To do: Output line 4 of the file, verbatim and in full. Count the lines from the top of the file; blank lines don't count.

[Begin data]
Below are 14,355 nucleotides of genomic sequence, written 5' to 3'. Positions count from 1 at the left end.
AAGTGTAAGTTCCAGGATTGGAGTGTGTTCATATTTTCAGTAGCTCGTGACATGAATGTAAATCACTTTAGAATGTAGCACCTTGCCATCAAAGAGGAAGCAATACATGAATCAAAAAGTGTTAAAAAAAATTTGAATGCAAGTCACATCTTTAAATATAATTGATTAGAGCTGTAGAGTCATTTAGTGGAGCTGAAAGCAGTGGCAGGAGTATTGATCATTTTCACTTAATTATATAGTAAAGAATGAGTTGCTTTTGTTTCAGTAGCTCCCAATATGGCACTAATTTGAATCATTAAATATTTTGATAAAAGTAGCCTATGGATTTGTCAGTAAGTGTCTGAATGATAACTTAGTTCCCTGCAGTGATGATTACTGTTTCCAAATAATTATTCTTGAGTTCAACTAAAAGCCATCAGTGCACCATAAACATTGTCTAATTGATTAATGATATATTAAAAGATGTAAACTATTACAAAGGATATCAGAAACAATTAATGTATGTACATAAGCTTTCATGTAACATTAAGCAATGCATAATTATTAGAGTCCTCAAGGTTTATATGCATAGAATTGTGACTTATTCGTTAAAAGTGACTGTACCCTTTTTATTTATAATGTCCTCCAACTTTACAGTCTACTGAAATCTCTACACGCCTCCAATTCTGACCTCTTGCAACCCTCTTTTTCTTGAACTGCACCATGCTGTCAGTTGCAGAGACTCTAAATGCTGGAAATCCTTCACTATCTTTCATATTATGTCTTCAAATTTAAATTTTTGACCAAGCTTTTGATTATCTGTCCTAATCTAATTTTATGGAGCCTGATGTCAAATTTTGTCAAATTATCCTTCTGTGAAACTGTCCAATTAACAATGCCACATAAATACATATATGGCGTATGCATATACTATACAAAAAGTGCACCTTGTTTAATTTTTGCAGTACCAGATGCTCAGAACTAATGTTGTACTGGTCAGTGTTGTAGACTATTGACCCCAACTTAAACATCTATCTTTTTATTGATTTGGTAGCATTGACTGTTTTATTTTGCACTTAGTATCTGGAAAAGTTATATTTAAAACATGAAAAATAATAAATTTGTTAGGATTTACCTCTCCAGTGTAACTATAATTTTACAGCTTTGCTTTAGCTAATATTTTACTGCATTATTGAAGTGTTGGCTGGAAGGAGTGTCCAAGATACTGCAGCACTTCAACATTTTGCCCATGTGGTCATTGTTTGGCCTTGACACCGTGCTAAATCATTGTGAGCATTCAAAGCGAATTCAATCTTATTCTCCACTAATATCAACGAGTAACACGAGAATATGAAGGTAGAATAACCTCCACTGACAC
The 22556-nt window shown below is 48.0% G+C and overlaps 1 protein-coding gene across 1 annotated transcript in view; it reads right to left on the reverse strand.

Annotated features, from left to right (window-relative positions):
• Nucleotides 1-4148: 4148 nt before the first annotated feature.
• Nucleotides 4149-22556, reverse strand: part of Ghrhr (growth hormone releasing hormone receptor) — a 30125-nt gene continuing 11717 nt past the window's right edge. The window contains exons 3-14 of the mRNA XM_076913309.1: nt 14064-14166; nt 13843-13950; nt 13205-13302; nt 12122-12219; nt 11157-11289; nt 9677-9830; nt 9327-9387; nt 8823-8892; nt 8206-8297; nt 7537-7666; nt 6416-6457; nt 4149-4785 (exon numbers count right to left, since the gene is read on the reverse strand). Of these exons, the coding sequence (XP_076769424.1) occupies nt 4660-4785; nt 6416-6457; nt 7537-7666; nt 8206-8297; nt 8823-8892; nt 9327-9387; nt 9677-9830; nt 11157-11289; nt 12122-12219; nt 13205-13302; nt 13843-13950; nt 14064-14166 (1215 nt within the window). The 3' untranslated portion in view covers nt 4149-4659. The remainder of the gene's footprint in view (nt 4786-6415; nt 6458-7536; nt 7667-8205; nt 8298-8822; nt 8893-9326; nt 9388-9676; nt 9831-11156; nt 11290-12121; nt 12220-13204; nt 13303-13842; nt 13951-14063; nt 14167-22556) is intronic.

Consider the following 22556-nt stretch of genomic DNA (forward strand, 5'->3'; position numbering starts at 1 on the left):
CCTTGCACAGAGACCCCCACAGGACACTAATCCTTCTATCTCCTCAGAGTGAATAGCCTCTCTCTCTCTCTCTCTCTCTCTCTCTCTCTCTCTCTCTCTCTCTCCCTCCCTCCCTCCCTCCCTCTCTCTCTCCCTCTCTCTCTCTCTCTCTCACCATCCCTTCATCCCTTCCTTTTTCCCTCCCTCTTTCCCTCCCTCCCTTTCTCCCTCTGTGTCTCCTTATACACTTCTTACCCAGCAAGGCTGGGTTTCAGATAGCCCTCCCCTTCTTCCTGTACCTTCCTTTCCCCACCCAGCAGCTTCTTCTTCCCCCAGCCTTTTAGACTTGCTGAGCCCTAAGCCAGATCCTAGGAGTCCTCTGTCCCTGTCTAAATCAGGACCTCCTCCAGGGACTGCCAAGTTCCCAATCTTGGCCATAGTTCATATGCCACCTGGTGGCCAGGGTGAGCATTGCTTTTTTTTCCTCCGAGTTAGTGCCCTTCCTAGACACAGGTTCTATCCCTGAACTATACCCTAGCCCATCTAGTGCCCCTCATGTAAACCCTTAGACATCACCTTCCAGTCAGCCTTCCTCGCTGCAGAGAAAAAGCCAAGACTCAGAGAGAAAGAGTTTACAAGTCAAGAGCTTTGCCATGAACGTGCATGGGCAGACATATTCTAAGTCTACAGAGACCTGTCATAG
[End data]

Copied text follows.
Annotated features, from left to right (window-relative positions):